A brief history of the Whanganui Congregation of the Sisters of Saint Joseph

Whanganui Awa (River)

Whanganui, Aotearoa New Zealand, is defined by its mighty Awa (river) which flows from the Central Mountains to the Tasman Sea. Along its length, Te Atihaunui-a-Paparangi (Whanganui people) have lived for 40 generations, and the river is an integral part of their lives.

The first Europeans arrived from England, Scotland and Ireland in the 1840s. Land purchases were negotiated with Whanganui Māori, and finalised in 1848. A military garrison was positioned in the town from 1846 until 1870 due to disturbances from the New Zealand Land Wars.

French Marist missionaries founded mission stations up and down the Awa, and also ministered to the newly arrived. The first Catholic church was built in 1857; the first Catholic school opened in 1866.

When Sisters Hyacinth Quinlan, Clare Rubie, Joseph Kinsella, and Teresa Schmidt arrived at the river wharf in the early hours of 24 April 1880, they were welcomed by the parish priest, Rev Dean Kirk, who with Bishop Redwood had invited them. They came from Perthville NSW, four years after the Diocesan Congregation had been formed. Their knowledge of the country and the Māori people was minimal. They were young, had come from a time of upheaval and estrangement in the Congregation, and were facing great expectations. Boarders for the school were ready and three women to join their community.

Sacred Heart Convent

In 1883, the Sisters were asked by Bishop Redwood to help start a school at Hiruhārama (Jerusalem) where the original Marist mission had lapsed during the troubled times on the river.  Sr Teresa Schmidt and Sr Aloysius Malone were to accompany a French woman, Suzanne Aubert, a nurse fluent in Te Reo (Māori language). The women travelled upriver in waka (canoes), staying in Māori settlements. They returned to Whanganui two years later. Suzanne Aubert went on to begin the first NZ Congregation – the Daughters of Our Lady of Compassion.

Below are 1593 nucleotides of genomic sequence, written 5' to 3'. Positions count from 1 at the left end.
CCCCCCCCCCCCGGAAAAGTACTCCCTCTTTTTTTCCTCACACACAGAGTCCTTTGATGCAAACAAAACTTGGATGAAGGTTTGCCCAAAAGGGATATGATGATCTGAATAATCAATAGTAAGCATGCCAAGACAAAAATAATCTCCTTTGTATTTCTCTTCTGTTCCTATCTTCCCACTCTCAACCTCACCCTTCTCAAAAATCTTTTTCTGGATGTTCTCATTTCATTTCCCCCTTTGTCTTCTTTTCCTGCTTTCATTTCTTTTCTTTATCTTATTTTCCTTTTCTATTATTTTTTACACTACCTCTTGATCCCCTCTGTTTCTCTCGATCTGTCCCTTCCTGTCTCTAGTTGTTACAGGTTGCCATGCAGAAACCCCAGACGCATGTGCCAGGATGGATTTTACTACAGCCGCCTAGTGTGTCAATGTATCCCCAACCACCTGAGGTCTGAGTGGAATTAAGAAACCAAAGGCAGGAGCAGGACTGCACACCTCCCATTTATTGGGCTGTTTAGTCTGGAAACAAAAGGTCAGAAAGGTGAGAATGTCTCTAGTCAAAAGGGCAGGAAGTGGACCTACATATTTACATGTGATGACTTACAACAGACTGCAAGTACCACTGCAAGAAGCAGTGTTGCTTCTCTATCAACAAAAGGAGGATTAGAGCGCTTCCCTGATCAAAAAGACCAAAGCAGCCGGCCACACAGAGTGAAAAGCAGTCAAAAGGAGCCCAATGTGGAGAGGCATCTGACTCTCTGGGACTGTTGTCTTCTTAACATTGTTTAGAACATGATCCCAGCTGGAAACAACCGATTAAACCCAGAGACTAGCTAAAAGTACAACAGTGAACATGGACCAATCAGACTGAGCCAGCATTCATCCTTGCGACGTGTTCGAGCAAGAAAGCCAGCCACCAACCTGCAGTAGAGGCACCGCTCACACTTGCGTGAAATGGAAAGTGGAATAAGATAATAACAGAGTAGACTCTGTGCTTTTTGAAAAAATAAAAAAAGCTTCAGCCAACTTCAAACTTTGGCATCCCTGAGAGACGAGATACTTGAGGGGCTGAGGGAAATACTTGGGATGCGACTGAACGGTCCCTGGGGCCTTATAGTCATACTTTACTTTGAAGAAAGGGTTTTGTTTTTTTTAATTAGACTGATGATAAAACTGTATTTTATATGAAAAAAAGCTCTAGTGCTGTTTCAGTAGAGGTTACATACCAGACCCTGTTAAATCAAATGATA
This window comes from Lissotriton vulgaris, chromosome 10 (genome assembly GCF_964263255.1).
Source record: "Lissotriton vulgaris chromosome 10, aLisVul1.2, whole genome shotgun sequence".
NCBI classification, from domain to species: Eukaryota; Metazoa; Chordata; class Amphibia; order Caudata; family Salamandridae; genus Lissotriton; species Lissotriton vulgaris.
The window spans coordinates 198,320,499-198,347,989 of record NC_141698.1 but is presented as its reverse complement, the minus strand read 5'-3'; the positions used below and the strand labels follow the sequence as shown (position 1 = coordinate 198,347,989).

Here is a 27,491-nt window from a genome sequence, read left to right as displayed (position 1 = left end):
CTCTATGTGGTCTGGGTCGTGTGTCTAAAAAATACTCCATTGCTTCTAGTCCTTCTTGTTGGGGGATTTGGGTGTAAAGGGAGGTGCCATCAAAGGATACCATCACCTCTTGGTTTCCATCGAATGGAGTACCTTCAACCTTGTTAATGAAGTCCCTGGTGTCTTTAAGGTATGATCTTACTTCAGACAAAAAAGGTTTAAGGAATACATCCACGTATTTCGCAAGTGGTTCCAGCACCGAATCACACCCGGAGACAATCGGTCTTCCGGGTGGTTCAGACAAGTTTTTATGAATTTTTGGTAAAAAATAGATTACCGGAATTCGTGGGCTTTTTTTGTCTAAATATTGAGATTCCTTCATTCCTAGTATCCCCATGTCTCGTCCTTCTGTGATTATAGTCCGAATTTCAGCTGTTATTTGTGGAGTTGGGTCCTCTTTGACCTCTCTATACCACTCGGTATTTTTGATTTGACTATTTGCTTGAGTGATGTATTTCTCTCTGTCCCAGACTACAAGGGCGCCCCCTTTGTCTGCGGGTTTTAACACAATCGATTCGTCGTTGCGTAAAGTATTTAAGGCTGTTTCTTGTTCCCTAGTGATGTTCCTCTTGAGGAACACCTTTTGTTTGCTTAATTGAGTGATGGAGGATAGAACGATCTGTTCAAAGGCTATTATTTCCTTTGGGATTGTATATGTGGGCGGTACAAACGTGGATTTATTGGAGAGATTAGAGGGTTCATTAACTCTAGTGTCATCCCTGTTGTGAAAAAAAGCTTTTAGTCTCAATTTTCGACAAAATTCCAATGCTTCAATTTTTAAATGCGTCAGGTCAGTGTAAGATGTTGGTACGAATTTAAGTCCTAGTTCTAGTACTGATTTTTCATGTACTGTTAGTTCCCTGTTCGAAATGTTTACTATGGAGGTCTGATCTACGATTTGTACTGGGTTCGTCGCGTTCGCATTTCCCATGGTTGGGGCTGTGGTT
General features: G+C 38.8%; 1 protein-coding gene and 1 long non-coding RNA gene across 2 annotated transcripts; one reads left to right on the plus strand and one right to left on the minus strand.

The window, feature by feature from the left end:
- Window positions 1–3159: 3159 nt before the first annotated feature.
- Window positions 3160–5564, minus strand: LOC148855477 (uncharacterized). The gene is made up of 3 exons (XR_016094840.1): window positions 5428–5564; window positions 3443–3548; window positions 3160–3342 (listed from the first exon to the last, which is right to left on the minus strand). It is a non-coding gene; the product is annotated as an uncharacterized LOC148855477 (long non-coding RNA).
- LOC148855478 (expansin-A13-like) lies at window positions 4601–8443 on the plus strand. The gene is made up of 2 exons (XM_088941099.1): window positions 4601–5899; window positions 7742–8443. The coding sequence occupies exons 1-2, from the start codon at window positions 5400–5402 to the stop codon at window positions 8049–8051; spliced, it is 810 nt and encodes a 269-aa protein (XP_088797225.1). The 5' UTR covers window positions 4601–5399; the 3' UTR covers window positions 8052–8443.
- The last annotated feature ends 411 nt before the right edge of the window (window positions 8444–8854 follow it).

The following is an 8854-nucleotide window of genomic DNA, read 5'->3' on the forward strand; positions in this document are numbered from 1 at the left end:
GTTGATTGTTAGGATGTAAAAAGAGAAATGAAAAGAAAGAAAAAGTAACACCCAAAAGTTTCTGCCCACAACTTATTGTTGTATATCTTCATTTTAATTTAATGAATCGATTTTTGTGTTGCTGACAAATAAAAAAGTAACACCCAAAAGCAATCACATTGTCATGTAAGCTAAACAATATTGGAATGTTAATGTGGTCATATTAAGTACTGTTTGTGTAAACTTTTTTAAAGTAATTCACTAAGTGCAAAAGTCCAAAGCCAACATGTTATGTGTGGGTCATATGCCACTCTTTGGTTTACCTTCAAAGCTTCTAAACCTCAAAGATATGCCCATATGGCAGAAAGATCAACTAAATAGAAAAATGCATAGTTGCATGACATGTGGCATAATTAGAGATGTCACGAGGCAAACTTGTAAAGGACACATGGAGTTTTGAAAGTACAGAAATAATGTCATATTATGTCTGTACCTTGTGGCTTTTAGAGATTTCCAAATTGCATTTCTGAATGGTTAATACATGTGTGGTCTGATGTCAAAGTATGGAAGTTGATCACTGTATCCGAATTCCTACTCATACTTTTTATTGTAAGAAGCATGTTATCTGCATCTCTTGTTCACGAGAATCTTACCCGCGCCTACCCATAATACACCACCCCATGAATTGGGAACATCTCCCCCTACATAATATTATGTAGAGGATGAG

In 1885 a foundation was made in Hāwera, Taranaki, and in the following 25 years, seven convents and schools were begun. Land was sought for the growing Congregation and in 1912 Sacred Heart, a large three-story building, was opened on St John’s Hill in Whanganui. A Chapel which still stands was opened in 1918. Further foundations were made, mainly in the central and lower North Island.

The Sisters formalised their connections with the four Diocesan Congregations in Australia, with the Federation of the Australia-New Zealand Sisters of St Joseph in 1967. By the new millennia, each Congregation was going through its own processes of discernment. For the Whanganui Sisters there was much soul-searching until the decision in 2012 to request Fusion with the Sisters of Saint Joseph of the Sacred Heart.  Fusion was granted in February 2013 and celebrated in Whanganui on 24 August 2013.

The journey of the Whanganui Sisters of Saint Joseph has had its ebbs and flows. Numbers have fallen, ministries changed, buildings demolished.  But just as the mighty Whanganui Awa flows onward, so also the charism continues to flow through all those who live the spirit of Saint Joseph.

Anne Burke rsj